Tuesday, 25 October 2011
10/25/11 The Potter Experiment
For the moment, let's all forget about the fate of some other defensemen who wore #44 for the Oilers, and assume that Corey Potter's career is going to follow a kinder, friendlier path. Just who is this Potter fellow anyway?
Quick bio for those who don't know:
- Born in Lansing, Michigan on January 5th 1984, which makes him 27 years old
- Drafted in the 4th round (122nd overall) in 2003 by NYR
- Some notables who were selected after Potter in 2003: Kyle Quincey, Lee Stempniak, Brad Richardson, Bruno Gervais, Joe Pavelski, Kyle Brodziak, Tobias Enstrom, Dustin Byfuglien, Matt Moulson, Jaroslav Halak
- Potter is 6'3" and 206 pounds
So what took Potter so long to reach the NHL? There were a number of factors. Tom Renney said Potter simply got caught in a numbers games in New York, but the 2003 draftee didn't turn pro until the 2006-07 season. He played 4 years for Michigan State University before that, picking up 44 points in 150 games.
Interestingly, Potter's totals were modest - to say the least - in his first three years of CCHA hockey with MSU. Over that span he collected just 22 points in 105 games. Then, in his final year there he picked up 4-18-22 in just 45 games (also the highest single season number of games played in his career to that point).
He debuted with the Charlotte Checkers of the ECHL in 2006-07 scoring 6-13-19 in 43 games and earned a 30 game callup to the Hartford Wolfpack of the American Hockey League. While there he bagged 2-8-10. In 2007-08 he played his first full year in Hartford, scoring 5-27-32 in 80 games, as well as a sparkling plus-33 rating. However, he showed a propensity to take penalties and had 102 PIMs that year. His PIMs decreased every season from that time on, until he got them down to 52 PIMs last year with Wilkes-Barre.
Over Potter's AHL career, he's collected 28 goals and 111 assists for 139 points in 321 games (0.43 p/g), and posted a plus-88 rating. He was never a minus player in any of his AHL seasons.
So far Potter is averaging 3:36 of powerplay time per game with the Oilers, which is more than any other player on the team, and just 1:21 of penalty kill time, which is good for 11th. He's 8th on the Oilers in even strength ice time per game at 14:58, which is 6th among the 8 defensemen Edmonton has used. Only Andy Sutton and Theo Peckham have averaged less ice time at even strength. All told, he's averaging nearly 20 minutes per game, but a decent chunk of that has been relatively cushy powerplay time.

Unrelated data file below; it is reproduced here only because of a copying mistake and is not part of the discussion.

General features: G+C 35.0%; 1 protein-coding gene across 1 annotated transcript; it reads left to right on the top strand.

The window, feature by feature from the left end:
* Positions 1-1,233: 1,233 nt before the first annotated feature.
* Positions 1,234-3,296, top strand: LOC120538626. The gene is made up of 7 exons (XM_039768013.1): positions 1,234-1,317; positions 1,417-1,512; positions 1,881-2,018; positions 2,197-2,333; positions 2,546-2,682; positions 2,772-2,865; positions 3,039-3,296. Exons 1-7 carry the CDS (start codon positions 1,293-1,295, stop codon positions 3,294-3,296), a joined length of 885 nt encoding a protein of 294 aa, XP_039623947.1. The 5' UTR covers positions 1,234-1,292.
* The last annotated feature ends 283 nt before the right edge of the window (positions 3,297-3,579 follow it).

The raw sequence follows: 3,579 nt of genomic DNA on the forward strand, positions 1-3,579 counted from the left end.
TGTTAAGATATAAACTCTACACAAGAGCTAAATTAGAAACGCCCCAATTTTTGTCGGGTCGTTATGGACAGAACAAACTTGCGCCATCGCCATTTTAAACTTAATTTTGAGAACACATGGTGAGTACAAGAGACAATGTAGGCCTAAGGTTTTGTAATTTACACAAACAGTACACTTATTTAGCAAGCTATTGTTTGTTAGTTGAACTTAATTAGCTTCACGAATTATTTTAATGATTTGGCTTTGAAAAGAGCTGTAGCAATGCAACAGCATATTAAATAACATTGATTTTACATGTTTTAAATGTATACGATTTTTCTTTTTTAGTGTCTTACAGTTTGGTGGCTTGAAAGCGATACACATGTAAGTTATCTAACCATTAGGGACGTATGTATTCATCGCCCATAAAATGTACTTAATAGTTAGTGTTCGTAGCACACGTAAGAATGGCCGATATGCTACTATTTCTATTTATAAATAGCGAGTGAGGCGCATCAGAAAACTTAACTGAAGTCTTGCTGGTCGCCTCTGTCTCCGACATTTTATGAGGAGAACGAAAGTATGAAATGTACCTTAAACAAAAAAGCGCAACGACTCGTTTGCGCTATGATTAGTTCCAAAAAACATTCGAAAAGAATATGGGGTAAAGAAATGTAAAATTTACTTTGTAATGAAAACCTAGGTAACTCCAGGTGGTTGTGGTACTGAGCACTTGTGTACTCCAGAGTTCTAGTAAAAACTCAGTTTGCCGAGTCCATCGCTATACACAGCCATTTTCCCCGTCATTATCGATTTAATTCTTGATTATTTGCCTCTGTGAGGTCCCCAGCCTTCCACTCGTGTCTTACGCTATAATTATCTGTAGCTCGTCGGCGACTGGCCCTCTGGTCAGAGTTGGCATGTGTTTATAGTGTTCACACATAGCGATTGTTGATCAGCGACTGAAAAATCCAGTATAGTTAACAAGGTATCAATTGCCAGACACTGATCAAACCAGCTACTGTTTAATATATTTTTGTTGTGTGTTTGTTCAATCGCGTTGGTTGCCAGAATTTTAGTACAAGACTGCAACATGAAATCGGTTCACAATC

He's played well enough to deserve to be in the Oilers' lineup, but his presence also helps to shift everyone else back into their proper positions. Ladislav Smid, for example, averaged 45 seconds of PP time per game last year, and needless to say that's not Laddy's area of expertise. Sometimes there simply was no other option. Smid also played 2:40 of PK time per game in 2010-11. This year Smid has played only 3 seconds on the powerplay per game, while he's averaged 4:32 on the PK. That's thanks in part to the fact that the Oilers can deploy Potter for some of the softer minutes, and that Potter has been very capable in how he's used that time.
Five games is a very small sample size, but Potter may be a player who is ready to step in full time. He's not so much a late bloomer as he is a seasoned veteran - he simply didn't learn the ropes in the NHL like other players often do. It should be noted that that method of developing D-men has served Nashville well, and has contributed to their seemingly never-ending pipeline of quality blueliners. After another thirty games or so we'll know if Potter is legit.